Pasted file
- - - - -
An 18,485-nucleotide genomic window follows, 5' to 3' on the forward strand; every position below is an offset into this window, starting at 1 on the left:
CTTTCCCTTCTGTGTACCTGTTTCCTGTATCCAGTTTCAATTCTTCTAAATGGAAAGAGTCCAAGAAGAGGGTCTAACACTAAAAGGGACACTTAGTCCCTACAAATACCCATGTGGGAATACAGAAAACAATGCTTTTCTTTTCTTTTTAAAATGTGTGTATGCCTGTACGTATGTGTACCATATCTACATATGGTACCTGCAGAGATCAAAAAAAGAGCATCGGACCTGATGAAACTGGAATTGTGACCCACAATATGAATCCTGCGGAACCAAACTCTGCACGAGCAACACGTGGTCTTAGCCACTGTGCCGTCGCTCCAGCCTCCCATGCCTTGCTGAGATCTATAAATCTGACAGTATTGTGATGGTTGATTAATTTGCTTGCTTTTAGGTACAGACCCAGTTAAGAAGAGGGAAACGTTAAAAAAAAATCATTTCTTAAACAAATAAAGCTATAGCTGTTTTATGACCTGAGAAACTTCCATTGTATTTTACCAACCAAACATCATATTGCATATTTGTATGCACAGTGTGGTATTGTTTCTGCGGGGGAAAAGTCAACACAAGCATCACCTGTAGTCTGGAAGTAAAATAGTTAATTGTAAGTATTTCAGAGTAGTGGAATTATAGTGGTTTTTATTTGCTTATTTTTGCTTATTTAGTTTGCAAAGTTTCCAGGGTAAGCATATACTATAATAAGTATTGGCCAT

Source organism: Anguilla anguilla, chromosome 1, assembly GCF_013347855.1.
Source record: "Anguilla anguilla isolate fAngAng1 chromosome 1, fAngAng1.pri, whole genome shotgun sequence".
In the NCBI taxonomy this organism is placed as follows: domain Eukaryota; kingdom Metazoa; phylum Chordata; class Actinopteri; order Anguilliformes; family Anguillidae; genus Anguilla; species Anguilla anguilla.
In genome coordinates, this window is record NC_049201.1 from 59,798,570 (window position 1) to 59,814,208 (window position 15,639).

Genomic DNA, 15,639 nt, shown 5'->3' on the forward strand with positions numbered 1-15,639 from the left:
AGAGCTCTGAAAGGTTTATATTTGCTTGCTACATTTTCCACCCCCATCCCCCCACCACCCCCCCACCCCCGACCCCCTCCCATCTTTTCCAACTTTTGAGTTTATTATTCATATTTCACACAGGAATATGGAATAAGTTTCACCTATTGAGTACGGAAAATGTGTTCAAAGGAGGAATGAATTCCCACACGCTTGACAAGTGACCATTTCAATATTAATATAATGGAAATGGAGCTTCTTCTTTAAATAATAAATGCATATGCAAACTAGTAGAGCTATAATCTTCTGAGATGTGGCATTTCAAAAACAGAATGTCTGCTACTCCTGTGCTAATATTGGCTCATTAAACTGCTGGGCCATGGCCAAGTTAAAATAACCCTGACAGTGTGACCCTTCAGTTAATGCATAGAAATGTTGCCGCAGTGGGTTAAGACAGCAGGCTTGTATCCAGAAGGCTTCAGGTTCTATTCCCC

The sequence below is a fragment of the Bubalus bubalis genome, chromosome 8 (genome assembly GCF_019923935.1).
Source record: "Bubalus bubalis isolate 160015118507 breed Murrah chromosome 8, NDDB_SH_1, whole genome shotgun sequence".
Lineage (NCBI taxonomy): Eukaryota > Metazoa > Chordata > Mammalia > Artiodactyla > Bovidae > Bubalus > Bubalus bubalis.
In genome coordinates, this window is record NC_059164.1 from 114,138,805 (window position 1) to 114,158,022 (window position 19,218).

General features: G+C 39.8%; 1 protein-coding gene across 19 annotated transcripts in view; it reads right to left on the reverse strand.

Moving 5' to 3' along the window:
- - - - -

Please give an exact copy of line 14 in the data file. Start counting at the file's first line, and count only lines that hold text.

Moving 5' to 3' along the window: